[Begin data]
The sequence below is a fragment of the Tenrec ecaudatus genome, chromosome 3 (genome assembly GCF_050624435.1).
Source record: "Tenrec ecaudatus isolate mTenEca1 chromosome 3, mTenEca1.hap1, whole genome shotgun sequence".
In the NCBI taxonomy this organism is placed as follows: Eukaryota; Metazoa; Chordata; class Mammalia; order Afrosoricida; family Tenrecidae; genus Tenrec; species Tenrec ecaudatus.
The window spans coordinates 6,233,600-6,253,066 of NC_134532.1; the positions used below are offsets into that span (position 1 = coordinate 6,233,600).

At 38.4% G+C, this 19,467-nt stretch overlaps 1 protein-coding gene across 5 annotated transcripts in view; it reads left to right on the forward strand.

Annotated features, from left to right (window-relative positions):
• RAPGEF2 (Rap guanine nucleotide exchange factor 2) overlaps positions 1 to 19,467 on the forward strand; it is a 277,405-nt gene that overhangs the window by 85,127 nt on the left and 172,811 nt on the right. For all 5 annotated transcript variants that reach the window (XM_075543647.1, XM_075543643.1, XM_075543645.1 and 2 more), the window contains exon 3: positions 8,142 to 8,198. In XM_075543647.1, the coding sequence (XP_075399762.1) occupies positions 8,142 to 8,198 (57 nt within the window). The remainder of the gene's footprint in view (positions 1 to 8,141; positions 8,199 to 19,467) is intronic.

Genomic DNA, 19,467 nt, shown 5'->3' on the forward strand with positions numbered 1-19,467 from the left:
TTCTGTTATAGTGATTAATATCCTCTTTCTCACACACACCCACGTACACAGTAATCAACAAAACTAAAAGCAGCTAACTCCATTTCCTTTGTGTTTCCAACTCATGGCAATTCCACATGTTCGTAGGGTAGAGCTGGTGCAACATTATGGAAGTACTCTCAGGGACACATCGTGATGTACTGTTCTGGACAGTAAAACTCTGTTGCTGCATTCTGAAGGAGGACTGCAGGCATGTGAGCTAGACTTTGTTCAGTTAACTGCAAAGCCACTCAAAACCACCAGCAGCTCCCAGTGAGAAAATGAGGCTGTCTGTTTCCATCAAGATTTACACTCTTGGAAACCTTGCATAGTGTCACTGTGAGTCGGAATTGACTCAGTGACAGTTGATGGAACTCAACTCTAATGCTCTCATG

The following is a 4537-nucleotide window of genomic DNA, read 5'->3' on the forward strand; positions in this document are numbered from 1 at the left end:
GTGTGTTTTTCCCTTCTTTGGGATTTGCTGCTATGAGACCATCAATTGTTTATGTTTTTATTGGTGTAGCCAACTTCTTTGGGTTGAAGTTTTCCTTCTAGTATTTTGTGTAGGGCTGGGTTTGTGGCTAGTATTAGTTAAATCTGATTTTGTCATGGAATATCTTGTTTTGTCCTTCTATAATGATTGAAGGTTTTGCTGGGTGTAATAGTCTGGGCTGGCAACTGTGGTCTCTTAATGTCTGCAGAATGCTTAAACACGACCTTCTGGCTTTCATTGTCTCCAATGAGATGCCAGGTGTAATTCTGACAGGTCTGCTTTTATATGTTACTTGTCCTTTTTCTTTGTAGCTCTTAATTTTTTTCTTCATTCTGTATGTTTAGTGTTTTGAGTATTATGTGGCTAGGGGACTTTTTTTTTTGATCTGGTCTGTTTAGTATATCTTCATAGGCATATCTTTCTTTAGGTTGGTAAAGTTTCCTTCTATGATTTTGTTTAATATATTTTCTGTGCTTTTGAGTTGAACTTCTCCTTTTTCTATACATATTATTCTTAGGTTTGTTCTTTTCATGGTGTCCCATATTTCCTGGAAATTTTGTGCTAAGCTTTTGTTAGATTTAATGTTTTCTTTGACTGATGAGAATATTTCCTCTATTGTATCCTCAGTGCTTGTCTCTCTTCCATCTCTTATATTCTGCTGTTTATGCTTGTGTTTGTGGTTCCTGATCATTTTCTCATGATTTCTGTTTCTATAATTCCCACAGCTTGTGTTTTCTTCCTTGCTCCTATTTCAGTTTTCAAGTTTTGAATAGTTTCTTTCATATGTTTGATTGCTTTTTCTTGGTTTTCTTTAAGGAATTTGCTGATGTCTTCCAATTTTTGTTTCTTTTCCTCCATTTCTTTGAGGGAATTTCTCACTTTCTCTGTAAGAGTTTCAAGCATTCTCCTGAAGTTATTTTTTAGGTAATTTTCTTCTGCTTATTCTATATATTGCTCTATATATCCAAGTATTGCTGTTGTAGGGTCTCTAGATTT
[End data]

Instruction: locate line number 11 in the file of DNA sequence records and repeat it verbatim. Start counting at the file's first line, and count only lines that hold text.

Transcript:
GTGTGTTTTTCCCTTCTTTGGGATTTGCTGCTATGAGACCATCAATTGTTTATGTTTTTATTGGTGTAGCCAACTTCTTTGGGTTGAAGTTTTCCTTCTAGTATTTTGTGTAGGGCTGGGTTTGTGGCTAGTATTAGTTAAATCTGATTTTGTCATGGAATATCTTGTTTTGTCCTTCTATAATGATTGAAGGTTTTGCTGGGTGTAATAGTCTGGGCTGGCAACTGTGGTCTCTTAATGTCTGCAGAATGCTTAAACACGACCTTCTGGCTTTCATTGTCTCCAATGAGATGCCAGGTGTAATTCTGACAGGTCTGCTTTTATATGTTACTTGTCCTTTTTCTTTGTAGCTCTTAATTTTTTTCTTCATTCTGTATGTTTAGTGTTTTGAGTATTATGTGGCTAGGGGACTTTTTTTTTTGATCTGGTCTGTTTAGTATATCTTCATAGGCATATCTTTCTTTAGGTTGGTAAAGTTTCCTTCTATGATTTTGTTTAATATATTTTCTGTGCTTTTGAGTTGAACTTCTCCTTTTTCTATACATATTATTCTTAGGTTTGTTCTTTTCATGGTGTCCCATATTTCCTGGAAATTTTGTGCTAAGCTTTTGTTAGATTTAATGTTTTCTTTGACTGATGAGAATATTTCCTCTATTGTATCCTCAGTGCTTGTCTCTCTTCCATCTCTTATATTCTGCTGTTTATGCTTGTGTTTGTGGTTCCTGATCATTTTCTCATGATTTCTGTTTCTATAATTCCCACAGCTTGTGTTTTCTTCCTTGCTCCTATTTCAGTTTTCAAGTTTTGAATAGTTTCTTTCATATGTTTGATTGCTTTTTCTTGGTTTTCTTTAAGGAATTTGCTGATGTCTTCCAATTTTTGTTTCTTTTCCTCCATTTCTTTGAGGGAATTTCTCACTTTCTCTGTAAGAGTTTCAAGCATTCTCCTGAAGTTATTTTTTAGGTAATTTTCTTCTGCTTATTCTATATATTGCTCTATATATCCAAGTATTGCTGTTGTAGGGTCTCTAGATTT